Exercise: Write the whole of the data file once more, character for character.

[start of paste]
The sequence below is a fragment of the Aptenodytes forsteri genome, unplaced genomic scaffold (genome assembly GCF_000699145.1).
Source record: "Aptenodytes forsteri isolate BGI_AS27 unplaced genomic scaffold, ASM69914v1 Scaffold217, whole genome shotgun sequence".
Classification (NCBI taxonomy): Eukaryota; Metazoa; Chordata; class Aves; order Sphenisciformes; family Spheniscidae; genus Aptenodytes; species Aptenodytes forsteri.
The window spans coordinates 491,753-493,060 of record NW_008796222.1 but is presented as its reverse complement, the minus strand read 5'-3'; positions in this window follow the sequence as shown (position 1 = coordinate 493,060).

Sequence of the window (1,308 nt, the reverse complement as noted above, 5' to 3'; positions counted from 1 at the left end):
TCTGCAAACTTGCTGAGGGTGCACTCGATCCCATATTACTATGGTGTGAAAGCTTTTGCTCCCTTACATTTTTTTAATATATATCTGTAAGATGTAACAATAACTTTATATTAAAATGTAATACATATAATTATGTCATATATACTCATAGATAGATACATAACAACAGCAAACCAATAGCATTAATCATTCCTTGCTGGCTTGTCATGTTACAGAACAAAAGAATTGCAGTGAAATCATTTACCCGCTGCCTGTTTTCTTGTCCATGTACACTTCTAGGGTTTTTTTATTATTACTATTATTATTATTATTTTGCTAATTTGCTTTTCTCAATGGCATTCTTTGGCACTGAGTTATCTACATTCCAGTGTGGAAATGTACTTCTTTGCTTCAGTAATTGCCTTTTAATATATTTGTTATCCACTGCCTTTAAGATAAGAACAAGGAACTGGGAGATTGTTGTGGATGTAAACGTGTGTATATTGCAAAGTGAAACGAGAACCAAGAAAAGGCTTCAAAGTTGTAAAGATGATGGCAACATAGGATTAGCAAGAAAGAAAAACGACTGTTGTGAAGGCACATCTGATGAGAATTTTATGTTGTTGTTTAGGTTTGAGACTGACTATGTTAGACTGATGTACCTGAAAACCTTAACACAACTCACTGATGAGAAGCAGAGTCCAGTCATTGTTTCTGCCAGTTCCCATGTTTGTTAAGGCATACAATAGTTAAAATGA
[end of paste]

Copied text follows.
The sequence below is a fragment of the Aptenodytes forsteri genome, unplaced genomic scaffold (genome assembly GCF_000699145.1).
Source record: "Aptenodytes forsteri isolate BGI_AS27 unplaced genomic scaffold, ASM69914v1 Scaffold217, whole genome shotgun sequence".
Classification (NCBI taxonomy): Eukaryota; Metazoa; Chordata; class Aves; order Sphenisciformes; family Spheniscidae; genus Aptenodytes; species Aptenodytes forsteri.
The window spans coordinates 491,753-493,060 of record NW_008796222.1 but is presented as its reverse complement, the minus strand read 5'-3'; positions in this window follow the sequence as shown (position 1 = coordinate 493,060).

Sequence of the window (1,308 nt, the reverse complement as noted above, 5' to 3'; positions counted from 1 at the left end):
TCTGCAAACTTGCTGAGGGTGCACTCGATCCCATATTACTATGGTGTGAAAGCTTTTGCTCCCTTACATTTTTTTAATATATATCTGTAAGATGTAACAATAACTTTATATTAAAATGTAATACATATAATTATGTCATATATACTCATAGATAGATACATAACAACAGCAAACCAATAGCATTAATCATTCCTTGCTGGCTTGTCATGTTACAGAACAAAAGAATTGCAGTGAAATCATTTACCCGCTGCCTGTTTTCTTGTCCATGTACACTTCTAGGGTTTTTTTATTATTACTATTATTATTATTATTTTGCTAATTTGCTTTTCTCAATGGCATTCTTTGGCACTGAGTTATCTACATTCCAGTGTGGAAATGTACTTCTTTGCTTCAGTAATTGCCTTTTAATATATTTGTTATCCACTGCCTTTAAGATAAGAACAAGGAACTGGGAGATTGTTGTGGATGTAAACGTGTGTATATTGCAAAGTGAAACGAGAACCAAGAAAAGGCTTCAAAGTTGTAAAGATGATGGCAACATAGGATTAGCAAGAAAGAAAAACGACTGTTGTGAAGGCACATCTGATGAGAATTTTATGTTGTTGTTTAGGTTTGAGACTGACTATGTTAGACTGATGTACCTGAAAACCTTAACACAACTCACTGATGAGAAGCAGAGTCCAGTCATTGTTTCTGCCAGTTCCCATGTTTGTTAAGGCATACAATAGTTAAAATGA